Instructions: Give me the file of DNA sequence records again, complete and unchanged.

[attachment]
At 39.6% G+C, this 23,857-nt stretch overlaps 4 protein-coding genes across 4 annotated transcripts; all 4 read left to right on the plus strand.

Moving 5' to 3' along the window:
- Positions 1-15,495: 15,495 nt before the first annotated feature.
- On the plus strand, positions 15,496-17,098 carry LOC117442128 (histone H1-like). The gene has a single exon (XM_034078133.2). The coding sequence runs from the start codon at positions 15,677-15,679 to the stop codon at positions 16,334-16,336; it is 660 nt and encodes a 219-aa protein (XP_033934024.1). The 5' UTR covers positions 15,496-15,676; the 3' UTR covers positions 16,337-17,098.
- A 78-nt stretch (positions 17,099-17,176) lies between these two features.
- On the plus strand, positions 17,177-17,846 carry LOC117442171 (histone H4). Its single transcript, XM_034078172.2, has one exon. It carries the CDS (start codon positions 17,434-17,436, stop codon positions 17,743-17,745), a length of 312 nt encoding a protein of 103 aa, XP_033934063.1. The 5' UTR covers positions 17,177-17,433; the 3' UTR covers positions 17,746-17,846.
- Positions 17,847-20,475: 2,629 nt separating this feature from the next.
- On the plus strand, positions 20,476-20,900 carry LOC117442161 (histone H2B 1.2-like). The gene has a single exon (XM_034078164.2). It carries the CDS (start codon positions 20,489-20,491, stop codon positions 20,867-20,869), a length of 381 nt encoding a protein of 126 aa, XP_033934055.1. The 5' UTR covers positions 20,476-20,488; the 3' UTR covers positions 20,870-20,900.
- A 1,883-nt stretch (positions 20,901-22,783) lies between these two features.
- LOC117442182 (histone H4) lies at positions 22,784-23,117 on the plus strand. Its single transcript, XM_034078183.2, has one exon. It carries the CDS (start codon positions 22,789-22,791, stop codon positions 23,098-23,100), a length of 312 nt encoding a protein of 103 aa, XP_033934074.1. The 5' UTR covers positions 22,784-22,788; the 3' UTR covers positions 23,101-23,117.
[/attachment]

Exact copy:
At 39.6% G+C, this 23,857-nt stretch overlaps 4 protein-coding genes across 4 annotated transcripts; all 4 read left to right on the plus strand.

Moving 5' to 3' along the window:
- Positions 1-15,495: 15,495 nt before the first annotated feature.
- On the plus strand, positions 15,496-17,098 carry LOC117442128 (histone H1-like). The gene has a single exon (XM_034078133.2). The coding sequence runs from the start codon at positions 15,677-15,679 to the stop codon at positions 16,334-16,336; it is 660 nt and encodes a 219-aa protein (XP_033934024.1). The 5' UTR covers positions 15,496-15,676; the 3' UTR covers positions 16,337-17,098.
- A 78-nt stretch (positions 17,099-17,176) lies between these two features.
- On the plus strand, positions 17,177-17,846 carry LOC117442171 (histone H4). Its single transcript, XM_034078172.2, has one exon. It carries the CDS (start codon positions 17,434-17,436, stop codon positions 17,743-17,745), a length of 312 nt encoding a protein of 103 aa, XP_033934063.1. The 5' UTR covers positions 17,177-17,433; the 3' UTR covers positions 17,746-17,846.
- Positions 17,847-20,475: 2,629 nt separating this feature from the next.
- On the plus strand, positions 20,476-20,900 carry LOC117442161 (histone H2B 1.2-like). The gene has a single exon (XM_034078164.2). It carries the CDS (start codon positions 20,489-20,491, stop codon positions 20,867-20,869), a length of 381 nt encoding a protein of 126 aa, XP_033934055.1. The 5' UTR covers positions 20,476-20,488; the 3' UTR covers positions 20,870-20,900.
- A 1,883-nt stretch (positions 20,901-22,783) lies between these two features.
- LOC117442182 (histone H4) lies at positions 22,784-23,117 on the plus strand. Its single transcript, XM_034078183.2, has one exon. It carries the CDS (start codon positions 22,789-22,791, stop codon positions 23,098-23,100), a length of 312 nt encoding a protein of 103 aa, XP_033934074.1. The 5' UTR covers positions 22,784-22,788; the 3' UTR covers positions 23,101-23,117.